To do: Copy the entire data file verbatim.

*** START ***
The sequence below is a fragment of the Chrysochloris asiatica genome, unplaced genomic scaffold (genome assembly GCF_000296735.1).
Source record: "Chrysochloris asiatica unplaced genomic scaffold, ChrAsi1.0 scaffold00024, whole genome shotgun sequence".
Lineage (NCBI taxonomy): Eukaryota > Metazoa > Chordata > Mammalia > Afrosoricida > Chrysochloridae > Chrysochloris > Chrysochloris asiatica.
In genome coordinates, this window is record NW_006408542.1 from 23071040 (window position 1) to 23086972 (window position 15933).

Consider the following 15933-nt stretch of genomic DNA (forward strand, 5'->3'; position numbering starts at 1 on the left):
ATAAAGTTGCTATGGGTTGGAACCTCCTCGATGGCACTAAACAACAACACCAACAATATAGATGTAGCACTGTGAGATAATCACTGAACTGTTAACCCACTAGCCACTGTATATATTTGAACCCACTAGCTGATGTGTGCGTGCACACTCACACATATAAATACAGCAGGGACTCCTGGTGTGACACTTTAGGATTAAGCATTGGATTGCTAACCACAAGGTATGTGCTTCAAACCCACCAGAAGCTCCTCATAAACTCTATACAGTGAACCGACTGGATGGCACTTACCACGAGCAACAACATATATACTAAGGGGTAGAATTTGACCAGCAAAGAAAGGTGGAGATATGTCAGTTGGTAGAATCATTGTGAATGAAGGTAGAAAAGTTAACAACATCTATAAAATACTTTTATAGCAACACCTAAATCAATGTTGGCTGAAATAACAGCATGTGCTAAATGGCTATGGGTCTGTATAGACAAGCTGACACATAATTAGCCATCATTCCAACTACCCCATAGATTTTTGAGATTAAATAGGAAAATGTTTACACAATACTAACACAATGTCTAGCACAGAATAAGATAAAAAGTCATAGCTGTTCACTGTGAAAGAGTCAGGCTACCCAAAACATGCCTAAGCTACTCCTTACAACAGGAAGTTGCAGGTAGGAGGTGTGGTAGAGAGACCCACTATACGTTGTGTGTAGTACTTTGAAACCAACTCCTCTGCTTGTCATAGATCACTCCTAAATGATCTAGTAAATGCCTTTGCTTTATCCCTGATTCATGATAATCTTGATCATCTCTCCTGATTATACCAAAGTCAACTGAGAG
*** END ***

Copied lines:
The sequence below is a fragment of the Chrysochloris asiatica genome, unplaced genomic scaffold (genome assembly GCF_000296735.1).
Source record: "Chrysochloris asiatica unplaced genomic scaffold, ChrAsi1.0 scaffold00024, whole genome shotgun sequence".
Lineage (NCBI taxonomy): Eukaryota > Metazoa > Chordata > Mammalia > Afrosoricida > Chrysochloridae > Chrysochloris > Chrysochloris asiatica.
In genome coordinates, this window is record NW_006408542.1 from 23071040 (window position 1) to 23086972 (window position 15933).

Consider the following 15933-nt stretch of genomic DNA (forward strand, 5'->3'; position numbering starts at 1 on the left):
ATAAAGTTGCTATGGGTTGGAACCTCCTCGATGGCACTAAACAACAACACCAACAATATAGATGTAGCACTGTGAGATAATCACTGAACTGTTAACCCACTAGCCACTGTATATATTTGAACCCACTAGCTGATGTGTGCGTGCACACTCACACATATAAATACAGCAGGGACTCCTGGTGTGACACTTTAGGATTAAGCATTGGATTGCTAACCACAAGGTATGTGCTTCAAACCCACCAGAAGCTCCTCATAAACTCTATACAGTGAACCGACTGGATGGCACTTACCACGAGCAACAACATATATACTAAGGGGTAGAATTTGACCAGCAAAGAAAGGTGGAGATATGTCAGTTGGTAGAATCATTGTGAATGAAGGTAGAAAAGTTAACAACATCTATAAAATACTTTTATAGCAACACCTAAATCAATGTTGGCTGAAATAACAGCATGTGCTAAATGGCTATGGGTCTGTATAGACAAGCTGACACATAATTAGCCATCATTCCAACTACCCCATAGATTTTTGAGATTAAATAGGAAAATGTTTACACAATACTAACACAATGTCTAGCACAGAATAAGATAAAAAGTCATAGCTGTTCACTGTGAAAGAGTCAGGCTACCCAAAACATGCCTAAGCTACTCCTTACAACAGGAAGTTGCAGGTAGGAGGTGTGGTAGAGAGACCCACTATACGTTGTGTGTAGTACTTTGAAACCAACTCCTCTGCTTGTCATAGATCACTCCTAAATGATCTAGTAAATGCCTTTGCTTTATCCCTGATTCATGATAATCTTGATCATCTCTCCTGATTATACCAAAGTCAACTGAGAG